‘I come down here for every war,” said a burly man who walked with a slight limp. He was one of two men who had ambled over to a press lookout across from Kibbutz Sa’ad on Route 232 that overlooks a wheat field abutting the border of the Gaza Strip two and a half kilometers away. A half dozen press teams were there last Saturday night, as well as many others – people who had come to watch the war.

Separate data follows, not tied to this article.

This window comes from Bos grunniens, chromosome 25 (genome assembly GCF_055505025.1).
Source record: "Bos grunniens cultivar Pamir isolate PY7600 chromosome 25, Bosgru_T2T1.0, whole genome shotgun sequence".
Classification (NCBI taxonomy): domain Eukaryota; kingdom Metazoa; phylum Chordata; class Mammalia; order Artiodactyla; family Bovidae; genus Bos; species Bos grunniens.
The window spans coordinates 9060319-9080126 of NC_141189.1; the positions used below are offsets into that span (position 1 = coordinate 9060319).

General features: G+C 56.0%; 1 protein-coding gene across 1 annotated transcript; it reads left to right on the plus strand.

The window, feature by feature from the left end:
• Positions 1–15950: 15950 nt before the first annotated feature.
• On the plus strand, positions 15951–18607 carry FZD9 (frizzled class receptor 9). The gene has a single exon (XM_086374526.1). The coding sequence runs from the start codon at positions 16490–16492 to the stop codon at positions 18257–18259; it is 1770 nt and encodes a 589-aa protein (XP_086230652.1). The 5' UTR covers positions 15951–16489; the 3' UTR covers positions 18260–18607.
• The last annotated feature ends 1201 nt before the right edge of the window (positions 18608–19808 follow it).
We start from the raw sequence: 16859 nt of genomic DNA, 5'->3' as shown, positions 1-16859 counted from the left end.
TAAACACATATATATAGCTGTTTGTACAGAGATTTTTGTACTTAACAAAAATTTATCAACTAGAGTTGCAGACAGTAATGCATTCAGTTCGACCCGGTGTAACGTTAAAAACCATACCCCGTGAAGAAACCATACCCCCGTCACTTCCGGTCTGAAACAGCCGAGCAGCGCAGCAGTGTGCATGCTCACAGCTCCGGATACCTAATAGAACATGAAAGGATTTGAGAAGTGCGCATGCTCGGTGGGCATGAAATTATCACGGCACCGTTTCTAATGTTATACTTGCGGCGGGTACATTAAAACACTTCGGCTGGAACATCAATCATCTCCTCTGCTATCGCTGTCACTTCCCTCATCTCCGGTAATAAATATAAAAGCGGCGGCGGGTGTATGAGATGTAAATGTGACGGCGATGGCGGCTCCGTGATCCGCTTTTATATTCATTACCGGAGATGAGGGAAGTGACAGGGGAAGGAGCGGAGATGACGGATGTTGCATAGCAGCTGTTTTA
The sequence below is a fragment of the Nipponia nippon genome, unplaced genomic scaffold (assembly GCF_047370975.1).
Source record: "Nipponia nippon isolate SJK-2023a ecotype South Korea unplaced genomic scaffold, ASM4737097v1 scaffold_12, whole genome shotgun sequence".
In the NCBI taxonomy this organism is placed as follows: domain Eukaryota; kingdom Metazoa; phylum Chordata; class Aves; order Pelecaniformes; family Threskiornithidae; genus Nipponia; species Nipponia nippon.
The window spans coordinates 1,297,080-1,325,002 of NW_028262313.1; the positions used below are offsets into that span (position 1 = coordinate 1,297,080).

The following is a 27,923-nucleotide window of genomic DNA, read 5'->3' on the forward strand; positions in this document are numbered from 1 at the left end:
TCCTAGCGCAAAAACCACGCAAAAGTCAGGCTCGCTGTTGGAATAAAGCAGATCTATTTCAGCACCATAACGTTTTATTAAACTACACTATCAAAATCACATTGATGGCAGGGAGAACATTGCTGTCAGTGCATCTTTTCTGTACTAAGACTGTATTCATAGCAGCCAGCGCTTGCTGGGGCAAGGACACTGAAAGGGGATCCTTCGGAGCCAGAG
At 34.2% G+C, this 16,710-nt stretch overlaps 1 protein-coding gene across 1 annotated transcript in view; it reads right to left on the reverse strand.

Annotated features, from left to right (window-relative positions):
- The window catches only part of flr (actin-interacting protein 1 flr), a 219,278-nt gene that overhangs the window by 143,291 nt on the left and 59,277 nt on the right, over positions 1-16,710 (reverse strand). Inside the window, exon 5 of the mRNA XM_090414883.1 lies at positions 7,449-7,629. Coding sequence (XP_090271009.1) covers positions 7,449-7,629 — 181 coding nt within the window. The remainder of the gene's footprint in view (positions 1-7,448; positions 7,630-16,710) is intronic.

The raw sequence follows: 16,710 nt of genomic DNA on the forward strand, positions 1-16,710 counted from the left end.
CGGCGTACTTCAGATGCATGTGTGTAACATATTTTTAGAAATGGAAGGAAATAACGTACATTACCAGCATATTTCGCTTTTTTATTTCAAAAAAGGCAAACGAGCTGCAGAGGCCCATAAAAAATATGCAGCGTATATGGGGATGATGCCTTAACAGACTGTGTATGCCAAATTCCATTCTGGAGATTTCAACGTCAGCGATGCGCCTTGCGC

The burly man carried a small camera with a huge white Canon L-series 21-times magnification zoom telephoto lens. The lens was his pride as he asked the journalists, “What lens do you have?” Operation Protective Edge, which was launched on July 8 to thwart Hamas rocket attacks on Israeli cities, has brought out a diverse crowd of spectators to various communities surrounding the Gaza Strip. The phenomenon was immediately apparent on the first day of the operation at a lookout with the metal figure of a black horse next to it on Route 34 across from Sderot. Access to the lookout is via a gas station and a dirt road that leads to several large wooden steps. The lookout has a tree from which hangs a swing. Around noon, two yeshiva boys took turns on the swings, watching air strikes in Beit Hanun in the northeast Gaza Strip. It was surreal because the Arab houses are only several kilometers away, and mortars had landed in the vicinity of the lookout that morning.

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